10. You might want to sell the property once your student graduates. Hopefully, it will appreciate handsomely by then. And fortunately, the rate currently charged on long-term capital gains from business real estate is no more than 15 percent. And if you sell at a loss, you can deduct that amount because it comes from business property – unlike losses from personal residences that cannot be written off.
   
  Investing in Student Housing
Looking for ways to trim college costs for your child or grandchild? Consider investing in housing near the campus for your child to share with some other students. By becoming a landlord, you can earn rental income, collect tax breaks, provide housing for your student, and hopefully turn a profit that can offset tuition bills. Here are 10 guidelines:
1.  Before investing, visit the area to evaluate real estate around the campus. Location is critical and one block might be more desirable than another. Look for a neighborhood where the tenants and their parents will feel safe. 2. Make sure the house or condo is structurally sound and large enough to accommodate three or four tenants. 3.Once you decide on a property, find out how much you can reasonably expect to receive in rent and pay in expenses. Make a bid that allows you to cover your costs with cash left over. You probably want a relatively small down payment and a large mortgage.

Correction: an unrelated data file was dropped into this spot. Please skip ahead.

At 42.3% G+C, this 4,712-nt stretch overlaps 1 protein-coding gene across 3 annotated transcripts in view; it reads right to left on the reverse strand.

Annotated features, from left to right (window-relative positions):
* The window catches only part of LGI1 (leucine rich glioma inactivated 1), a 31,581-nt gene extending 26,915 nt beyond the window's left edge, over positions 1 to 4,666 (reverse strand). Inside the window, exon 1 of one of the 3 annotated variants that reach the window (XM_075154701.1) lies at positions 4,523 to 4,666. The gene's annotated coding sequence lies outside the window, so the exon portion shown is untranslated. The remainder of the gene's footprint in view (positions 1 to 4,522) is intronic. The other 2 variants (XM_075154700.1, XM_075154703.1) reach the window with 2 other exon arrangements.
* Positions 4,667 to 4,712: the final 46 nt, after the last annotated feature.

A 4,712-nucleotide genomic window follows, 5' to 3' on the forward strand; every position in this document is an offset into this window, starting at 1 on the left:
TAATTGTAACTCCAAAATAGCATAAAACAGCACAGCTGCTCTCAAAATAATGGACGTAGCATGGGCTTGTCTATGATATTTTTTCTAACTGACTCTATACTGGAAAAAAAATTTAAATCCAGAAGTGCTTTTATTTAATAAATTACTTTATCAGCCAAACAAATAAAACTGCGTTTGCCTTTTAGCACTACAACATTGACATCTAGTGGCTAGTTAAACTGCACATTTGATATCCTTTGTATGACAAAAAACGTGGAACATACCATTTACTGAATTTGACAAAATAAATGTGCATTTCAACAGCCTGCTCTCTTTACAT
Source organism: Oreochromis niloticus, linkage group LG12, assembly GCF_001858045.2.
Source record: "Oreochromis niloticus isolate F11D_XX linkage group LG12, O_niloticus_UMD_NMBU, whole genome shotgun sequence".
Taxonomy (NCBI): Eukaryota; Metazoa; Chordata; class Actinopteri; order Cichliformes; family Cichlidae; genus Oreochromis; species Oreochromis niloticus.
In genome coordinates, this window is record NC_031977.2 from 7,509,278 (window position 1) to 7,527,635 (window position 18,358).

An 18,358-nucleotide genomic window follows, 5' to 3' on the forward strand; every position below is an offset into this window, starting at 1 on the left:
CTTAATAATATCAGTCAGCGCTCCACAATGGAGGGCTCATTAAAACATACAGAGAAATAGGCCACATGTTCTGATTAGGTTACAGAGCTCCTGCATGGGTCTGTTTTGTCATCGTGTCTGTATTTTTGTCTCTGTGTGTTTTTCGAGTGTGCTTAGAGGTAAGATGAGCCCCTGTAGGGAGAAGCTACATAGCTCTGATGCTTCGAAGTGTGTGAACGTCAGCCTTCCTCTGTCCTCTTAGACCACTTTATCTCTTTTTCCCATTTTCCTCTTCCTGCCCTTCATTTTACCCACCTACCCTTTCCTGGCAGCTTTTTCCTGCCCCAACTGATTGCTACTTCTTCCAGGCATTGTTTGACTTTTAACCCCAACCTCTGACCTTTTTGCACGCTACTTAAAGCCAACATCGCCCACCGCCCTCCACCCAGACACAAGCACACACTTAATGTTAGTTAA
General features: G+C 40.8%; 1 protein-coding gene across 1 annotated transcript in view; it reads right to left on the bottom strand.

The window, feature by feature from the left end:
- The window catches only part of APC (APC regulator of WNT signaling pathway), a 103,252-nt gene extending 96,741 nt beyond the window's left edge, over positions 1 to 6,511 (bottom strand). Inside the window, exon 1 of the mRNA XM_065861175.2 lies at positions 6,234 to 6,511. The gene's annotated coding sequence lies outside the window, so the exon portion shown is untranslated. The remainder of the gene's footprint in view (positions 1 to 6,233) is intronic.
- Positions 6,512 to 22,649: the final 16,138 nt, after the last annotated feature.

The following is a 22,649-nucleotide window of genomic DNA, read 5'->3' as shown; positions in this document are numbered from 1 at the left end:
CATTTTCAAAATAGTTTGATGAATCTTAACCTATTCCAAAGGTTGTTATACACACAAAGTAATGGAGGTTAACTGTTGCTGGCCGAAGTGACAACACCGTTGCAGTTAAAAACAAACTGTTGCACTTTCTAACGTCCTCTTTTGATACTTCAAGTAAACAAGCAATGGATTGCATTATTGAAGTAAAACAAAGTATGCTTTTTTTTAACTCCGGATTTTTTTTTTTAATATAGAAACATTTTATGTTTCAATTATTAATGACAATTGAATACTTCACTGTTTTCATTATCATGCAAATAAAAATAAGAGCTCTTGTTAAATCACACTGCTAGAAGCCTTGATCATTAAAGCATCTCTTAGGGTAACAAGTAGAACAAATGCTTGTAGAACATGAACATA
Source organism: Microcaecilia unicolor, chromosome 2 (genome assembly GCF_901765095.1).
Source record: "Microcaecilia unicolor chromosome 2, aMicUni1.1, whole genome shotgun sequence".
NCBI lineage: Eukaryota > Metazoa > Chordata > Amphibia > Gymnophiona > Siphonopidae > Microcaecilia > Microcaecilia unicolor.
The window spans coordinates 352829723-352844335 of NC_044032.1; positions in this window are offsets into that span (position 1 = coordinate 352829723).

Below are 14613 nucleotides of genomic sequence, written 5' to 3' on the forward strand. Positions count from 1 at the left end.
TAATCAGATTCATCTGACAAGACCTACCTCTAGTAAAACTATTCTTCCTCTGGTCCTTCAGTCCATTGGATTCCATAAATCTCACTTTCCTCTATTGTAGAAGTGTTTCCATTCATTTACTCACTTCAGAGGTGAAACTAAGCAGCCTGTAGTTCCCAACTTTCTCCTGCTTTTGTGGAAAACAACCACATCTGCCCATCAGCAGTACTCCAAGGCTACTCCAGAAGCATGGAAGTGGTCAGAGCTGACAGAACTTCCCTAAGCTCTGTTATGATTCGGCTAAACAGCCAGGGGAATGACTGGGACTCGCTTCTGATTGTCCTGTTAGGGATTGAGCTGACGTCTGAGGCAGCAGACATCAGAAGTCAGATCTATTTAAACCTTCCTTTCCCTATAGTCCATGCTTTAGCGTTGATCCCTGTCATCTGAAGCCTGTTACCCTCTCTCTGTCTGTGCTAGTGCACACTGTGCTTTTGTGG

4. After you close the deal, you have to get the place ready for occupancy. You can hire your student to do basic work like landscaping or painting. You get a deduction for the wages while the child likely gets some tax-free pocket money. (For 2011, a single taxpayer can have up to $5,800 in earned income without owing federal income tax, up from $5,700 for 2010.) 5. Charge rents that are comparable to other near-campus apartments. Screen renters carefully. Insist on formal leases, co-signed by the students and their parents. Check references and be sure to collect at least one month’s rent as a security deposit. 6. With your student as one of the tenants, you save the cost of room and board. In addition, you can pay your child a modest management fee – perhaps a couple hundred dollars a month – for collecting rents and maintaining the property. Again, you can deduct the payments while your student picks up some spending money. 7. You can write off mortgage interest and property taxes, as well as depreciation, repairs, utilities, condo fees and insurance. 8. Rent that you collect from the tenants is taxable to you, but your deductions can shelter some or all of the rental income. (You might be able to take a deductible loss if your adjusted gross income is below $150,000.) 9. Conduct the rental with your child as if it was an “arms-length” transaction between unrelated people. The IRS can be suspicious of business deals between family members. Check with your tax adviser before structuring the arrangement. 10. You might want to sell the property once your student graduates. Hopefully, it will appreciate handsomely by then. And fortunately, the rate currently charged on long-term capital gains from business real estate is no more than 15 percent. And if you sell at a loss, you can deduct that amount because it comes from business property – unlike losses from personal residences that cannot be written off.